“I’ve got a feeling,” he said, “that Flash Gordon is almost perfection. There is such a great style about it and it’s becoming more and more of a… and then, of course, there is the cry Gordon’s alive!

“There were 70,000 people at the O2 Arena the other week for the Metal Hammer Awards for rock bands and I shouted Gordon’s alive! and I had to shout it about fifty times. It is much requested.

“I was at Buckingham Palace last year at the Christmas Concert – because I’m famous – and the Queen came up and said: You know, we watch Flash Gordon all the time, me and the grandchildren, It’s a wonderful film. Would you mind saying ‘Gordon’s alive’?

“So I shouted Gordon’s alive!!!! for her…

Thankyou so much, she said, very politely.

Brian Blessed grew up in the West Riding of Yorkshire and, in the next village was future Star Trek/X-Men star Patrick Stewart.

Brian’s father was a coalminer; Patrick’s was a milkman. Brian says they have been friends since they were nine years old.

Brian Blessed flying high as Vultan

Brian Blessed stood on a perch & flew with embarrassing wire

In Flash Gordon, Brian played Vultan, prince of the Hawkmen, sporting a large pair of wings.

“Those wings took half an hour to put on,” he explained last night. “I had dark-skinned make-up with very black hair, black beard and they wanted my teeth very white, like in the 1930s serial. I couldn’t sit in a chair because of my wings, so they built me a perch and all the cameramen and carpenters said Pretty Polly… Pretty Polly as they passed.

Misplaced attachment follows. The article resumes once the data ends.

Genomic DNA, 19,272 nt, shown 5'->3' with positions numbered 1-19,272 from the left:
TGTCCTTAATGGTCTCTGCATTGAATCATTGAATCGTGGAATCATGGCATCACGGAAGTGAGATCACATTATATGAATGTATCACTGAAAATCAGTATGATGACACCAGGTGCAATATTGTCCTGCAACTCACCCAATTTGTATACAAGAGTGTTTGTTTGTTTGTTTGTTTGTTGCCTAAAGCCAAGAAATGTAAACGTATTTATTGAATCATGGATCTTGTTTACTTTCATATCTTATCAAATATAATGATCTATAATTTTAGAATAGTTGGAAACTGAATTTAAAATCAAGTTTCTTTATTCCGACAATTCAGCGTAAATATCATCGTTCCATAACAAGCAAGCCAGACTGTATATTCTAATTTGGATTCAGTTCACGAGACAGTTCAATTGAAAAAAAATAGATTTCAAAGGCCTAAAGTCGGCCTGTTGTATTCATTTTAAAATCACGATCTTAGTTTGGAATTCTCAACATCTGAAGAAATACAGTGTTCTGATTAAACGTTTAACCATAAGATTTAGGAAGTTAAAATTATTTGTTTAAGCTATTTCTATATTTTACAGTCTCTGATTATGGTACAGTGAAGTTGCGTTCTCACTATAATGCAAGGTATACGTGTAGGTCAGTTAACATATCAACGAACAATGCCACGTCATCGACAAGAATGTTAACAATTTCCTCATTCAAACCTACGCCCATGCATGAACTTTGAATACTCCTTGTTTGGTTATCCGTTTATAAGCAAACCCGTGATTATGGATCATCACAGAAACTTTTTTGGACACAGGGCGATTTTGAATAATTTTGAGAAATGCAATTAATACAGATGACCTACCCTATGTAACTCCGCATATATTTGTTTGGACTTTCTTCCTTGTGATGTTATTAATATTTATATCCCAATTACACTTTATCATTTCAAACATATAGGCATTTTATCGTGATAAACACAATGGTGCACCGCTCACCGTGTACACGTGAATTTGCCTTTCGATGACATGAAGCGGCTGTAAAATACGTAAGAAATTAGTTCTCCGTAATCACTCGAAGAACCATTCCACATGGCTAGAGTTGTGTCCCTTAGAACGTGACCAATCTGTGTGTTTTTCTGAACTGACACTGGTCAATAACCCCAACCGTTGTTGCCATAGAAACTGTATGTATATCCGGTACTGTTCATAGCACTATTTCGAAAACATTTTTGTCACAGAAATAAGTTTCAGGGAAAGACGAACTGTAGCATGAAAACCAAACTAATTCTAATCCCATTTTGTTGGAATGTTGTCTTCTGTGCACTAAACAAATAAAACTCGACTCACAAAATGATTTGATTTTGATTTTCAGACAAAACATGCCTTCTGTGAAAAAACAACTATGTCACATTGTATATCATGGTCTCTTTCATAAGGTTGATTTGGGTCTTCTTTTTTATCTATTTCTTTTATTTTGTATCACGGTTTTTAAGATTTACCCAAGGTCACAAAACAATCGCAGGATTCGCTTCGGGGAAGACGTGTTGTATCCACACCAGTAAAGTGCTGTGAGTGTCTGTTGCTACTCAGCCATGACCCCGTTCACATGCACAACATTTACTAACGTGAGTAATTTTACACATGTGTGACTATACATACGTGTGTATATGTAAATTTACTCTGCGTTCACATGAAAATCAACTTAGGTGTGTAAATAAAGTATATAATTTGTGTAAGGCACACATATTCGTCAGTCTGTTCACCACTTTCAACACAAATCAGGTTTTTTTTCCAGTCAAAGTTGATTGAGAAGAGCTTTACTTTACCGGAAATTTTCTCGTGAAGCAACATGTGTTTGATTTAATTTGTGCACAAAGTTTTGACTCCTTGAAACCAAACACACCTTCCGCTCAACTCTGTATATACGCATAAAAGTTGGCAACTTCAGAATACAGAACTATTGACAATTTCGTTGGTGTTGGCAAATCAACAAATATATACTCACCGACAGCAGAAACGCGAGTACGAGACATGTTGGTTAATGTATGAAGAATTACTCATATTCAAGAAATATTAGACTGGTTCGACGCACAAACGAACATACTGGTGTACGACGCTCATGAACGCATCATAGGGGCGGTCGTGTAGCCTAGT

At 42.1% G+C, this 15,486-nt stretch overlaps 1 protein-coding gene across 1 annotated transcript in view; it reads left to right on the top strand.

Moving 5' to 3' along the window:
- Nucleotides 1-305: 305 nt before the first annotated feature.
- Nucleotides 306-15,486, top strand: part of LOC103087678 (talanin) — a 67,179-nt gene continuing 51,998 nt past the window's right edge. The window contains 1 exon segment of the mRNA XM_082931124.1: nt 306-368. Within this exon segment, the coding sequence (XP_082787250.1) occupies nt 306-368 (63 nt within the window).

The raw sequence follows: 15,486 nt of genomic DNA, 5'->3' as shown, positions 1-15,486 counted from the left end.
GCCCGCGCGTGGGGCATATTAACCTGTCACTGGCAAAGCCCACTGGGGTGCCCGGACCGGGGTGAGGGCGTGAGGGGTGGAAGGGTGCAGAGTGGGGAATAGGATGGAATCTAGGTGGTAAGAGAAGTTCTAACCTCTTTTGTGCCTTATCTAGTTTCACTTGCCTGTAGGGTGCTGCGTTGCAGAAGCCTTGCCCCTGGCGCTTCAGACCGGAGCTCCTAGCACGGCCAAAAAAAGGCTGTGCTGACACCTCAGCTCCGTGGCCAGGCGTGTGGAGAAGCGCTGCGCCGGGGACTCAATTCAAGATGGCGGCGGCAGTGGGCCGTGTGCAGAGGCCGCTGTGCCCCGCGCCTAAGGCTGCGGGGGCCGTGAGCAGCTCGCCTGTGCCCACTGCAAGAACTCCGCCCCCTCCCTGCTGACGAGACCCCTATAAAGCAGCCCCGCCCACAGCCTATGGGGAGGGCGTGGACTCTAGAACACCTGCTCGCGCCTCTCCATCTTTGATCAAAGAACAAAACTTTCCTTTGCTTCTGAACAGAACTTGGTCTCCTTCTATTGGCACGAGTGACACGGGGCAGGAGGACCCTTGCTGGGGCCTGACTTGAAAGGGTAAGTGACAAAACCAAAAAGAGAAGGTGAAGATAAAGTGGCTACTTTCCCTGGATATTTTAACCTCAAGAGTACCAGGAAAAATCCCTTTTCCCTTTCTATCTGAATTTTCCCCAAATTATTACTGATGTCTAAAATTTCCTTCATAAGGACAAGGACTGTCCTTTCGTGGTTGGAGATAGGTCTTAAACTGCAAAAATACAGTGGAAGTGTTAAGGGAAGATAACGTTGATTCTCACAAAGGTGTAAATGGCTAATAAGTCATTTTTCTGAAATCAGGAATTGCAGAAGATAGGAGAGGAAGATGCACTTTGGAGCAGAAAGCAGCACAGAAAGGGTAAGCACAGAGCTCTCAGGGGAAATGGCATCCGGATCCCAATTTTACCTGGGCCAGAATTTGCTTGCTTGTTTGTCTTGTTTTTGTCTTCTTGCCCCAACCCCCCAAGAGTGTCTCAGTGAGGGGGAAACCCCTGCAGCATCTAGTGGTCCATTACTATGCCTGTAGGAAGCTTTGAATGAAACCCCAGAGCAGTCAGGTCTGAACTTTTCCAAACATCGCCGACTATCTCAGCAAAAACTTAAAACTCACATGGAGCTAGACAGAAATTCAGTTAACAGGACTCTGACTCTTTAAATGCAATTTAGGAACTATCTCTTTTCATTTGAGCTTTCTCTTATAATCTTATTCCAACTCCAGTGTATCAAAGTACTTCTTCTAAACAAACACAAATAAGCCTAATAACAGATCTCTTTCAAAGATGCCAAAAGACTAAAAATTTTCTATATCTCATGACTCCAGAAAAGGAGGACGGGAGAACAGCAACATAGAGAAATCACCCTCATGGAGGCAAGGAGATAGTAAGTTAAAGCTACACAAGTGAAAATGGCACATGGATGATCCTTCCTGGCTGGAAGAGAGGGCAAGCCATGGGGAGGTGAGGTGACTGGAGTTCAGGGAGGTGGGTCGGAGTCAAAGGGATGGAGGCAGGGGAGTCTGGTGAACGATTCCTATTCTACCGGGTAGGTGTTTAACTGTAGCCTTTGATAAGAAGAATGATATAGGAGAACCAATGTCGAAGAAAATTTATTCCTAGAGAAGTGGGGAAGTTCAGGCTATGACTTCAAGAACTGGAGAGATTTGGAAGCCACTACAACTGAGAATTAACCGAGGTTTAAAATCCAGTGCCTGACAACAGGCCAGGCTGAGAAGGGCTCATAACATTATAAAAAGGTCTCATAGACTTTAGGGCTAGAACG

“Before you ‘flew’, you couldn’t have breakfast, you couldn’t have lunch – you’d be vomiting. Speaking is really difficult with all these wires on you. I had an extra one on my bollocks. We all had to be lowered down when one person fainted.

“When I was cast as Vultan, I thought of the original comic strip and then I thought of Charlie Chaplin. In some of his films, he had a great big guy who bent lamp posts and beat people up if they didn’t pay their bills and he had big black lines under his eyes and a black beard and a great smile. I based Vultan on that character.

“Then, of course, when I saw the old black & white Flash Gordon serial again, I realised he actually plays Vultan in that and he has a grizzly bear with him all the time. So I said to Dino De Laurentiis  (Italian producer of the 1980 Flash Gordon):

Can I have a grizzly bear?  

But he said Fuck off.

“De Laurentiis was a tough guy, quite a terrifying guy – a bit Mafia. When he came on set, we never got much done because the director Mike Hodges got nervous and the cast and wardrobe and make-up got nervous. When I was doing these flying sequences and Dino came in with his henchmen – you could see their guns – you could see the guns they had under their coats – and the money in sachels… Dino was a very imposing figure. Nobody dared say a word but, when I was hung up on the wires for these flying sequence, I told him:

“Dino! We can’t get anything fucking done! Every time you come in, everybody gets fucking nervous, it’s costing fucking millions. Dino – fuck off!